Preventing Sexual Violence
An Educational Toolkit for Health Care Professionals
WEB VERSION

Introduction
What Is Sexual Violence?
How Do I Prevent It?
Overview of Web version

Tools

Conclusion


SCHOOL-AGE VISIT

Objectives

  1. Understand and be able to implement prevention strategies for bullying and sexual harassment.
  2. Understand the role of the Internet in sexual violence and be able to provide guidance and tips to parents and children on Internet safety.
  3. Understand the relationship between domestic violence and sexual violence.

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The importance of open communication between parents and children should continue to be emphasized with school-aged children. The pediatrician can model communication approaches that parents can use to encourage their children to open up about school and friends. Bullying is an increasing problem that pediatricians can work to prevent during individual clinical encounters and in their communities. It is also a good idea to counsel families about cyber-bullying and Internet safety.

Tools


Clinical
Quick reference guide

Parent/Patient
Bullying: It's Not OK
The Internet and Your Family English Spanish
SafetyNet Web site

Community Resources/Advocacy
HRSA Bullying Now Campaign
Guide to Community Collaboration
National Center for Missing and Exploited Children

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It can be especially challenging to address bullying behaviors with the bully and his or her family. No pediatrician wants to think of his patient as a “bad kid.” It is critical to address bullying early because bullies are at high risk for poor long-term outcomes unless the bullying is stopped at an early age. Using tools such as brochures and collaborating with community partners can make it easier for pediatricians to help bullies and potential bullies.

Tools

Parent/Patient
Bullying: It's Not OK

Community Resources/Advocacy
Stop Bullying Now!
The Pediatrician's Guide to Community Collaboration on Sexual Violence Prevention


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One of the primary ways children can learn to interact with others is by watching how their parents interact with each other. Witnessing domestic violence can have profound, negative influences on children. Pediatricians should screen for domestic violence periodically because it can often take multiple times for a victim to respond openly. Also, some pediatric practices place small cards with the number of the family violence hotline in the restroom so that victims can obtain the information without jeopardizing their safety.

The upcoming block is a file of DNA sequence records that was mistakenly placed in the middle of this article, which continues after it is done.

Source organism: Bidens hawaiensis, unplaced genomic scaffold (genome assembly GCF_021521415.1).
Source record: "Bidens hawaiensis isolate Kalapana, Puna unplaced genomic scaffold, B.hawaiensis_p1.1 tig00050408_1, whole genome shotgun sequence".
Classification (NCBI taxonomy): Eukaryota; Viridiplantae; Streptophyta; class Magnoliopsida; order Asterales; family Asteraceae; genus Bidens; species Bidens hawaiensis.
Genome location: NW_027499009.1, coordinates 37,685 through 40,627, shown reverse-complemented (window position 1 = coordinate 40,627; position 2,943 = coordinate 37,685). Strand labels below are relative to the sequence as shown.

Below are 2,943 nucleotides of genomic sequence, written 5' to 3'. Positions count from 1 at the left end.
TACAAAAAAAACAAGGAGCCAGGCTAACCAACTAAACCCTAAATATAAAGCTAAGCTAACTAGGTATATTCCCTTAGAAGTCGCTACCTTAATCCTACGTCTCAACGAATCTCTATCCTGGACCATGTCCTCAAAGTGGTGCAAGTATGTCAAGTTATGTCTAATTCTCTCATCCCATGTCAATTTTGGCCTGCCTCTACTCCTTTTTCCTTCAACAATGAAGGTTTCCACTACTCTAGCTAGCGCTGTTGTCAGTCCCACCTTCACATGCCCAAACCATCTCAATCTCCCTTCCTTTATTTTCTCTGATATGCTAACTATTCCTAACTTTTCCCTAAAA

Tools

Clinical
National Consensus Guidelines on Identifying and Responding to Domestic Violence Victimization in Health Care Settings
Identifying and Responding to Domestic Violence: Consensus Recommendations for Child and Adolescent Health

Parent/Patient
Domestic Violence Pocket/Shoe Card

Community Resources / Advocacy
The Pediatrician's Guide to Community Collaboration on Sexual Violence Prevention

Quiz Case

A mother visits with her 11-year-old boy, concerned about the excessive amount of time he spends on the computer. When she walks into his room she can see that he will quickly hide the screen he is viewing and act nervous. He has recently gotten in trouble at school for making a sexual comment to a classmate. She is worried he is viewing pornography and seeks your advice.

1. Which of the following is the most reasonable approach to this clinical presentation?

      1. Confront the child in front of the mother.
      2. Interview the child out of the presence of the mother.
      3. Encourage the mother to enforce strict punishment for his behavior at school.
      4. Have the mother confront the child in your presence.

The boy indicates that he likes to view MySpace and YouTube but denies any viewing of pornography. He says that he made a comment about a girl’s breasts being large to another boy and a teacher overheard the comment. He is embarrassed about the incident and says he doesn’t want to get into that kind of trouble again.

2. Your advice to the patient is

      1. Do not post any personal information about yourself while viewing these sites.
      2. His computer interests may increase his tendency to bully.
      3. His comment at school may indicate his tendency to be a sex offender.
      4. His mother is overreacting and his behavior is normal.

3. Your advice to the mother is

      1. Take away his computer for awhile as punishment for the behavior at school.
      2. Forbid him to look at MySpace and YouTube.
      3. Give him a brochure to read about sexual harassment.
      4. Place the computer in a high-traffic area of the house and install computer monitors or blockers.

      Answers